Congratulations to the city of Kaunas, Lithuania, once known also as Kovno (in Yiddish forever: Kóvne) on its selection as Europe’s “Capital of European Culture” in 2022, sharing the title with Esch-sur-Alzette in Luxembourg. But as the midpoint of the city’s co-reign rapidly approaches, it is necessary, albeit sad, to have to note that not a single public-space glorification of local Holocaust collaborators had been removed. Zero. No city on the planet has as many monuments to local partners in the genocide of that city’s Jews. The 30,000 Litvaks (Lithuanian Jews) of Kaunas were brutally murdered, and the city played the primary role in the launch of the Lithuanian genocide on 23 June 1941, before the arrival of the first German forces. Thousands were murdered before the Germans arrived and/or set up their administration.
Lithuanian government authorities have reportedly invested large sums to lure “Useful Jewish Idiots” from the UK, US, Israel, and further afield to participate in “cultural events” intended to obfuscate and deflect from the primary issue: Why are the enablers of the slaughter of Kovno Jewry still honored by street names, plaques and university lecture halls and statues in the city? Local Jewish leaders who have dared to speak up have rapidly been smeared as “Putinists” for daring to criticize the far right’s hold over national history policy (and indeed, the need for such a policy to start with).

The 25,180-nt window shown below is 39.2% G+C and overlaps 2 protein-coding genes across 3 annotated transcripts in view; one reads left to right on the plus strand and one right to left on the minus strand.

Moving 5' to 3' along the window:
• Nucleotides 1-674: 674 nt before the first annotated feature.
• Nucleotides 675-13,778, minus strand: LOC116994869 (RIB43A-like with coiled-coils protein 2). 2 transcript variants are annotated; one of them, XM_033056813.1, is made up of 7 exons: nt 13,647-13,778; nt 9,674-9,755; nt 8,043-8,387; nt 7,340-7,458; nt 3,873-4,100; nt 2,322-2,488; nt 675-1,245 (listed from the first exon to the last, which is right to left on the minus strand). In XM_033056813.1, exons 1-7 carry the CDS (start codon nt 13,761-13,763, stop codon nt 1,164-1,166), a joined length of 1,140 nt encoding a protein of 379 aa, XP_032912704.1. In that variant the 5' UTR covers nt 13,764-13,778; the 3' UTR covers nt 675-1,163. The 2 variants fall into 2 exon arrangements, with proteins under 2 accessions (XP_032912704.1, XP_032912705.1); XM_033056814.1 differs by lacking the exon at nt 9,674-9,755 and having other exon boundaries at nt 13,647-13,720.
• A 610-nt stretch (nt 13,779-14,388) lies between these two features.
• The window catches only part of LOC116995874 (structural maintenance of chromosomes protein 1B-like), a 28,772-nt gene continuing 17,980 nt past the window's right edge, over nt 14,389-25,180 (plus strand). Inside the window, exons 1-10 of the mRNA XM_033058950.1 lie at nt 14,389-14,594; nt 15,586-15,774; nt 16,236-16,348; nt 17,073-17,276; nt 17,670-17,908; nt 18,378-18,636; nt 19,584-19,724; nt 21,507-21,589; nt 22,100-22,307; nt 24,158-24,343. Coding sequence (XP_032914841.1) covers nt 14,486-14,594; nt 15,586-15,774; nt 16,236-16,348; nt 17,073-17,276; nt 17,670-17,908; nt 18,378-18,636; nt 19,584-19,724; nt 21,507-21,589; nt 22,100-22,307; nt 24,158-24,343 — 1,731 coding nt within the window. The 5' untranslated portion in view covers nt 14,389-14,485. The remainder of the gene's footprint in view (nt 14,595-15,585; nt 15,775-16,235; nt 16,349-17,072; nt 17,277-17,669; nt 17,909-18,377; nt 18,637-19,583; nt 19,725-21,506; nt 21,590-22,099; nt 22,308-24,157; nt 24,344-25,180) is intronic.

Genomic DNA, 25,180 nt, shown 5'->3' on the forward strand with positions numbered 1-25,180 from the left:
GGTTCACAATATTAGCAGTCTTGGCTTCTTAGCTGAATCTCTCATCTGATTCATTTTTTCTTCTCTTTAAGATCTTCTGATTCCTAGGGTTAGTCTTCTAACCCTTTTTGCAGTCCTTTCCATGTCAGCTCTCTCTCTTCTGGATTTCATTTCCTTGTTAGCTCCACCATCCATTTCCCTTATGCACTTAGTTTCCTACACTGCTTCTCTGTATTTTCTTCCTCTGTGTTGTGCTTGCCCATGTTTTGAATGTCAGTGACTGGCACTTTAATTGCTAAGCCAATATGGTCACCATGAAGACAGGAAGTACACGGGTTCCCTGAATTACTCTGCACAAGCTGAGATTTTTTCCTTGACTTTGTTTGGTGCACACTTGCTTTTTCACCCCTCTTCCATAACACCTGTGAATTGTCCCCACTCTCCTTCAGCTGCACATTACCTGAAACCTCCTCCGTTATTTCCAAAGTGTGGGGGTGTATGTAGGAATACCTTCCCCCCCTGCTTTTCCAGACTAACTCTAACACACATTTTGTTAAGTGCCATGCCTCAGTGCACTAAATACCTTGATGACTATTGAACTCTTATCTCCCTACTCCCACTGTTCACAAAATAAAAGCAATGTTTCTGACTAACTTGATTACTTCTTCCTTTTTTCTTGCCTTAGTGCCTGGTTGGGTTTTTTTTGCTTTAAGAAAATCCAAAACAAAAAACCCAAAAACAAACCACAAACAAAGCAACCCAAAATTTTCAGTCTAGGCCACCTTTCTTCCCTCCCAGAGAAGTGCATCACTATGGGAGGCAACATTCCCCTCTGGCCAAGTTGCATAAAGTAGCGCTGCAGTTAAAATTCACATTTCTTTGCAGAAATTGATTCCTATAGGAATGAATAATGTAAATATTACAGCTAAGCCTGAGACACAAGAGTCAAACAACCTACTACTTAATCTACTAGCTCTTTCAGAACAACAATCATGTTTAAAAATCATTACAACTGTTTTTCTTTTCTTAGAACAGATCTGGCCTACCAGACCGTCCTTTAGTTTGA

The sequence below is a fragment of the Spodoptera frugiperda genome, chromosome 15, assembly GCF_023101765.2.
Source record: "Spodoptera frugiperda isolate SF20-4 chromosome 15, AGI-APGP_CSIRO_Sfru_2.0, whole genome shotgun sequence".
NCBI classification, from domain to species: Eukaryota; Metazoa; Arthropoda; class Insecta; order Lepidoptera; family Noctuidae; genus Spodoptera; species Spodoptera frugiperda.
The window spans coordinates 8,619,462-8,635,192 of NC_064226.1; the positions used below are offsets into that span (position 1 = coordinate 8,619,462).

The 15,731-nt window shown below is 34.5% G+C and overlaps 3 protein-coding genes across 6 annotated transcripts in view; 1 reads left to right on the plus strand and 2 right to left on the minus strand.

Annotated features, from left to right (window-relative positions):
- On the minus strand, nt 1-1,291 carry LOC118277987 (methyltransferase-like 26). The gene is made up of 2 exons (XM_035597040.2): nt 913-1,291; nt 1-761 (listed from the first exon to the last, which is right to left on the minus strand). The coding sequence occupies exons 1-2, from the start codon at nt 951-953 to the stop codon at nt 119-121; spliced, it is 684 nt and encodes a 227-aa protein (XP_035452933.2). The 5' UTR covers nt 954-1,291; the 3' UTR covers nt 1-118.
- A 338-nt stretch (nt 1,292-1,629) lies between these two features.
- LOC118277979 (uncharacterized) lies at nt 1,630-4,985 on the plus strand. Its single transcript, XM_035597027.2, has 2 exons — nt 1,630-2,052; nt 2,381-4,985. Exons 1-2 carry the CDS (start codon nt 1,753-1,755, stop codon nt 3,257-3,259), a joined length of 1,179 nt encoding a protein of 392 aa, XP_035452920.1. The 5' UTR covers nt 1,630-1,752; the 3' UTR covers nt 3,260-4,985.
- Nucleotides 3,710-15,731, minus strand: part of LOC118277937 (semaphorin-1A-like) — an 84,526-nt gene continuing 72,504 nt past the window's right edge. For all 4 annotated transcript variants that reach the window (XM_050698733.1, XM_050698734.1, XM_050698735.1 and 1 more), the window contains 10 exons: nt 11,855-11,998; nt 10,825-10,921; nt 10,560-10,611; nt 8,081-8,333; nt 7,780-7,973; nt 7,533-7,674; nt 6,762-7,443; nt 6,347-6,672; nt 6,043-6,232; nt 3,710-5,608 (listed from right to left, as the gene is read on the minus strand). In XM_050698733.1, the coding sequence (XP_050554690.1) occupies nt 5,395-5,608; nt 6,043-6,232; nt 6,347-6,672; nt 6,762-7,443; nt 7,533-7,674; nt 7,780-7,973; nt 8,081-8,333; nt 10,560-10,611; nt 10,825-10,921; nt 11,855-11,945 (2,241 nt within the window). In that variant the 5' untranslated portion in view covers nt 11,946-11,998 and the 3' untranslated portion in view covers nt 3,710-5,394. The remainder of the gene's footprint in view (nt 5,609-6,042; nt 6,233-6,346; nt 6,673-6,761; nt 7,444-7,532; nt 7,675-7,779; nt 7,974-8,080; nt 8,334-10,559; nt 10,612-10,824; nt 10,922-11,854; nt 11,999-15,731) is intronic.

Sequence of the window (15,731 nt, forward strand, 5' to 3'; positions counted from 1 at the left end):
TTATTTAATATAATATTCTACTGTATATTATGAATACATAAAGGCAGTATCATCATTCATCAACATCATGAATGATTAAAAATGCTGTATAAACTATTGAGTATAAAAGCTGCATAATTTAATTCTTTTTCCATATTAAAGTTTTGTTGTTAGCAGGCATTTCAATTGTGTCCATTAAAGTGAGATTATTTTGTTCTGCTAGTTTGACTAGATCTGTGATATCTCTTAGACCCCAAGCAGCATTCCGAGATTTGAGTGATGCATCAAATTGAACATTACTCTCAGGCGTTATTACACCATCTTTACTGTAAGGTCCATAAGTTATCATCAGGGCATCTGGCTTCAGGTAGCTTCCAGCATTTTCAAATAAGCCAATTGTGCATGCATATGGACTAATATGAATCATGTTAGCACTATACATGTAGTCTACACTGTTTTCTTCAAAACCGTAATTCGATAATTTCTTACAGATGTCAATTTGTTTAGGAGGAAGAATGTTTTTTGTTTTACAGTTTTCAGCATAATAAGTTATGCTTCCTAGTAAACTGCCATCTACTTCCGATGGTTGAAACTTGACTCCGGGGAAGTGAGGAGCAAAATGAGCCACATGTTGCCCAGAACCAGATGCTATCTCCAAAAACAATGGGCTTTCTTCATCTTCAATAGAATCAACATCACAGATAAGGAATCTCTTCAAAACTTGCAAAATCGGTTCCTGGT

But in the waning days of 2021, a “waterfall of truth” began to cascade from an unanticipated quarter. Michael Levinas, son of the celebrated Lithuanian-Jewish born French philosopher Emanuel Levinas, forbade authorities to name a fancy new institute after his father. This was kept under wraps until his 21 Dec. Le Figaro opinion piece broke the story, and it was duly reported in Lithuania by LRT.lt. See Defending History’s media tracker page for background and updates.